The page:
Rock and pop tends either to go for the very traditional or a complete opposition to the idea of traditional. You either get Smashing Pumpkins on their very best behavior, or Blink 182 talking about going after carolers with a baseball bat. Quite frequently this is because a Christmas Album is an easy way to fill out a contractual obligation. Sometimes you’ll get someone who fully makes the music their own. See Tis the Season for Los Straitjackets for an example of this. Some people are trying, some people aren’t. Look for the group albums, where people are contributing one song and you’ll have a better time for the most part.
ANYWAY, just some thoughts I’ve been having.
EDIT I forgot to mention. If someone wants to do an intense, rocking number, it’s probably going to be Carol of The Bells. That one has a repetitive beat like tune that can easily be adapted to that purpose.
I have a friend who occasionally marvels at the fact that we are in fact, friends. She really liked The Lord of The Rings movies, and I hated how Peter Jackson raped Tolkien’s corpse on screen during Return of The King (in the back, during Legolas’s Mario Moment on the Oliphaunts, you can just see it). While I love a good Kurosawa movie, she mostly liked that I liked Yojimbo, rather than liking it for itself. She was a big fan of Game of Thrones and as you remember, I found it misogynist, overly rapey and despite what some people had told me, about as historically accurate as a Mr. Peabody cartoon. Also, too many characters suffer from To Build a Fire Syndrome, but that’s not important right now! She really didn’t like Sherlock Holmes either, but I love her anyway.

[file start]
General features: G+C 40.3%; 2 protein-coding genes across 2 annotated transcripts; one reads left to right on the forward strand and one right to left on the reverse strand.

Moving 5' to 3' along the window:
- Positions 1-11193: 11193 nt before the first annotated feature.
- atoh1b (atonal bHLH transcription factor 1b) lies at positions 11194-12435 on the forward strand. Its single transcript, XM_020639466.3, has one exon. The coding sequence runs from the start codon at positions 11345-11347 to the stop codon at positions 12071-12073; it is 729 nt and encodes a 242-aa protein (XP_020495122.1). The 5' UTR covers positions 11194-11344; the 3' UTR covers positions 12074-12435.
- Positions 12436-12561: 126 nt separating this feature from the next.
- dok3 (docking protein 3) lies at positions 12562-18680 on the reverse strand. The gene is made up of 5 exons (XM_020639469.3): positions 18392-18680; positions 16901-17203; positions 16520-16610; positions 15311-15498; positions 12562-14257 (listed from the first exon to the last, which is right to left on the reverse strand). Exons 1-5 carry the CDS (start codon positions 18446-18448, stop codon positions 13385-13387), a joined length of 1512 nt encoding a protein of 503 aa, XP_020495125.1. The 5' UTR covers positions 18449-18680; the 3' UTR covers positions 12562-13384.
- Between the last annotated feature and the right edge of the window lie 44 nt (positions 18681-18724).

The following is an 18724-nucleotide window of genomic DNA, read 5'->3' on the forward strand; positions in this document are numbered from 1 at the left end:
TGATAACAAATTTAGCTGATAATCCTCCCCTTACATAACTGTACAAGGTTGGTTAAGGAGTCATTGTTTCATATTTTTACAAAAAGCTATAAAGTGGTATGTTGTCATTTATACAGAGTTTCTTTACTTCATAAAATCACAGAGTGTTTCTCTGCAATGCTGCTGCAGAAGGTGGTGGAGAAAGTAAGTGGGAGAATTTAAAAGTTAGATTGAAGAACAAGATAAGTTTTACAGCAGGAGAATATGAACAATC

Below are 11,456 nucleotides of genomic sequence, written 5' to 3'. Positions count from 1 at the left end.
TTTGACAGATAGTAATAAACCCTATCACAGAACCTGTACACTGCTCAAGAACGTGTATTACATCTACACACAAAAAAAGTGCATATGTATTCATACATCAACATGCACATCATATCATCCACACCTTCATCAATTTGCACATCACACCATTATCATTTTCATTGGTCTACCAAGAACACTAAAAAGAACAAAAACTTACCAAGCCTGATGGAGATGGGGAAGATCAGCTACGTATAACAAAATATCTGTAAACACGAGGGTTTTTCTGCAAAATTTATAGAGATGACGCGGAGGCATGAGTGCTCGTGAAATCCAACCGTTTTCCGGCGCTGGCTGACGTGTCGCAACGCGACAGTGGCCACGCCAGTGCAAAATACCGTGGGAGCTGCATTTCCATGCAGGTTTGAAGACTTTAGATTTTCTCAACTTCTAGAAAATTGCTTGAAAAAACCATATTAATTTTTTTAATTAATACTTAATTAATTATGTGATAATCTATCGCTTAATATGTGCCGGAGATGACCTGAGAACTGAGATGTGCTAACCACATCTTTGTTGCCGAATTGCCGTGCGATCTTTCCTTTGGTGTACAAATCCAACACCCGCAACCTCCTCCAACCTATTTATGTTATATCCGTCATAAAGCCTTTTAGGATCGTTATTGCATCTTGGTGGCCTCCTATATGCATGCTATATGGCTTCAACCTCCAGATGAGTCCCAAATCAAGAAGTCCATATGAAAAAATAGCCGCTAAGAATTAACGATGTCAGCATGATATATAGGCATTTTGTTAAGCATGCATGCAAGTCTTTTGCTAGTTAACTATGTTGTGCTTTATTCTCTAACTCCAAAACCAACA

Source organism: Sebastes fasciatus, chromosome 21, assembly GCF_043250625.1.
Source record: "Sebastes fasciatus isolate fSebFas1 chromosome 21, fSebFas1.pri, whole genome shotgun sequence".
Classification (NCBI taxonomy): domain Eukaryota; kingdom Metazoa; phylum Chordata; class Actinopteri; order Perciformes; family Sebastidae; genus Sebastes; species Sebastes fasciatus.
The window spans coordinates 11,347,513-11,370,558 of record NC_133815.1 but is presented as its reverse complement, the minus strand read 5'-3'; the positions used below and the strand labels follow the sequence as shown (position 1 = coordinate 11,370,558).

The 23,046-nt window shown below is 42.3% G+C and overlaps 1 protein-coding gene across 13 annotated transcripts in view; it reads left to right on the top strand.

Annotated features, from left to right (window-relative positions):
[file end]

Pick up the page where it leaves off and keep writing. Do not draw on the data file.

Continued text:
We also don’t agree on what makes good music. She favors things from the more industrial period of the 90s, while I’ve been known to spend a whole day listening to jazz and Celtic music. We don’t actually spit on each other’s choices of music, but we tend to be attracted to different kinds. I think we might find common ground on Jack Off Jill, but I’ve never really discussed it with her. At some point, I probably should.
That’s not the point though. The point is that we’re still friends, despite all these differences. We do have some overlaps in our interests, but there have been times when this friend has asked how she and I can be such good friends when we never seem to agree on anything. She hasn’t asked that in several years though, so either she understands how we can be friends, or she no longer cares. It did seem to bother her for a while though, particularly since she understands that art was one of only three things I actually think are important enough to take seriously. Of course, the fact that she also understood fine art helped. It’s nice that someone can sort of understand that I have a love of both Bruegel and Bosch along with Mondrian and Rothko, while kinda hating Picasso. And besides, anyone who can shoot down my joke about The Nut Gatherers and is able to look at that painting without seeing the inherent lesbianism is someone able to be my Best BFF Forever. Yes, I know, that was the joke!